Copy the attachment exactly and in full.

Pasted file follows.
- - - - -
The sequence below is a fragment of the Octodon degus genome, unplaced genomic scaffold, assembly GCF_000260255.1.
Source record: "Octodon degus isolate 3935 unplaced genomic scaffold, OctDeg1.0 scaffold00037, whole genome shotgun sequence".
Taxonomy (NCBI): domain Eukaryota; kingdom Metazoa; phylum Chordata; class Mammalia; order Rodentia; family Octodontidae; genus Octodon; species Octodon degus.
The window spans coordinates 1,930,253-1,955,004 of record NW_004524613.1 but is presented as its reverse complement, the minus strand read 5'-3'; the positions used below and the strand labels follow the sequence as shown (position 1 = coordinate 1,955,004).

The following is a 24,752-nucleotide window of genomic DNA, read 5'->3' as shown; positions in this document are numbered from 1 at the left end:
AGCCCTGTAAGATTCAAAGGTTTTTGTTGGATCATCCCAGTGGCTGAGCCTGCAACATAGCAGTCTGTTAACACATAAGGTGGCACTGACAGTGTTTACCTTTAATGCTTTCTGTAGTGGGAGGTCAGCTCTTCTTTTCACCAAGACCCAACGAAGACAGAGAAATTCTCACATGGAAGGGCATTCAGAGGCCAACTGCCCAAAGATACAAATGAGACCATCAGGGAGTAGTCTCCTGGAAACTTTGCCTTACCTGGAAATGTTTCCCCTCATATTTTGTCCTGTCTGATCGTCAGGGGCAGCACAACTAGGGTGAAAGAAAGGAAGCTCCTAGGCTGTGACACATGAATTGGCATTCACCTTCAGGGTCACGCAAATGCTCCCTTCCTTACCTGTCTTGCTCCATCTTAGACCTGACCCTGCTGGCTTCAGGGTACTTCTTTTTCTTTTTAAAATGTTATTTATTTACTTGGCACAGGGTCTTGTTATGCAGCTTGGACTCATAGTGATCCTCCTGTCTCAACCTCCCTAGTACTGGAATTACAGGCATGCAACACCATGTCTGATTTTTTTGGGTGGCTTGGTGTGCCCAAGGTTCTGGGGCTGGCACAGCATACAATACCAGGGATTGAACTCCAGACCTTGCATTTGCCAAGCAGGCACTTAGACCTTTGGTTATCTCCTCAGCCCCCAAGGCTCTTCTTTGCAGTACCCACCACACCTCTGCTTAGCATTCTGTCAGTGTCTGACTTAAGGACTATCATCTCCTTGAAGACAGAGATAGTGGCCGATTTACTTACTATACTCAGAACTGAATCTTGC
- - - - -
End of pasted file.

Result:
The sequence below is a fragment of the Octodon degus genome, unplaced genomic scaffold, assembly GCF_000260255.1.
Source record: "Octodon degus isolate 3935 unplaced genomic scaffold, OctDeg1.0 scaffold00037, whole genome shotgun sequence".
Taxonomy (NCBI): domain Eukaryota; kingdom Metazoa; phylum Chordata; class Mammalia; order Rodentia; family Octodontidae; genus Octodon; species Octodon degus.
The window spans coordinates 1,930,253-1,955,004 of record NW_004524613.1 but is presented as its reverse complement, the minus strand read 5'-3'; the positions used below and the strand labels follow the sequence as shown (position 1 = coordinate 1,955,004).

The following is a 24,752-nucleotide window of genomic DNA, read 5'->3' as shown; positions in this document are numbered from 1 at the left end:
AGCCCTGTAAGATTCAAAGGTTTTTGTTGGATCATCCCAGTGGCTGAGCCTGCAACATAGCAGTCTGTTAACACATAAGGTGGCACTGACAGTGTTTACCTTTAATGCTTTCTGTAGTGGGAGGTCAGCTCTTCTTTTCACCAAGACCCAACGAAGACAGAGAAATTCTCACATGGAAGGGCATTCAGAGGCCAACTGCCCAAAGATACAAATGAGACCATCAGGGAGTAGTCTCCTGGAAACTTTGCCTTACCTGGAAATGTTTCCCCTCATATTTTGTCCTGTCTGATCGTCAGGGGCAGCACAACTAGGGTGAAAGAAAGGAAGCTCCTAGGCTGTGACACATGAATTGGCATTCACCTTCAGGGTCACGCAAATGCTCCCTTCCTTACCTGTCTTGCTCCATCTTAGACCTGACCCTGCTGGCTTCAGGGTACTTCTTTTTCTTTTTAAAATGTTATTTATTTACTTGGCACAGGGTCTTGTTATGCAGCTTGGACTCATAGTGATCCTCCTGTCTCAACCTCCCTAGTACTGGAATTACAGGCATGCAACACCATGTCTGATTTTTTTGGGTGGCTTGGTGTGCCCAAGGTTCTGGGGCTGGCACAGCATACAATACCAGGGATTGAACTCCAGACCTTGCATTTGCCAAGCAGGCACTTAGACCTTTGGTTATCTCCTCAGCCCCCAAGGCTCTTCTTTGCAGTACCCACCACACCTCTGCTTAGCATTCTGTCAGTGTCTGACTTAAGGACTATCATCTCCTTGAAGACAGAGATAGTGGCCGATTTACTTACTATACTCAGAACTGAATCTTGC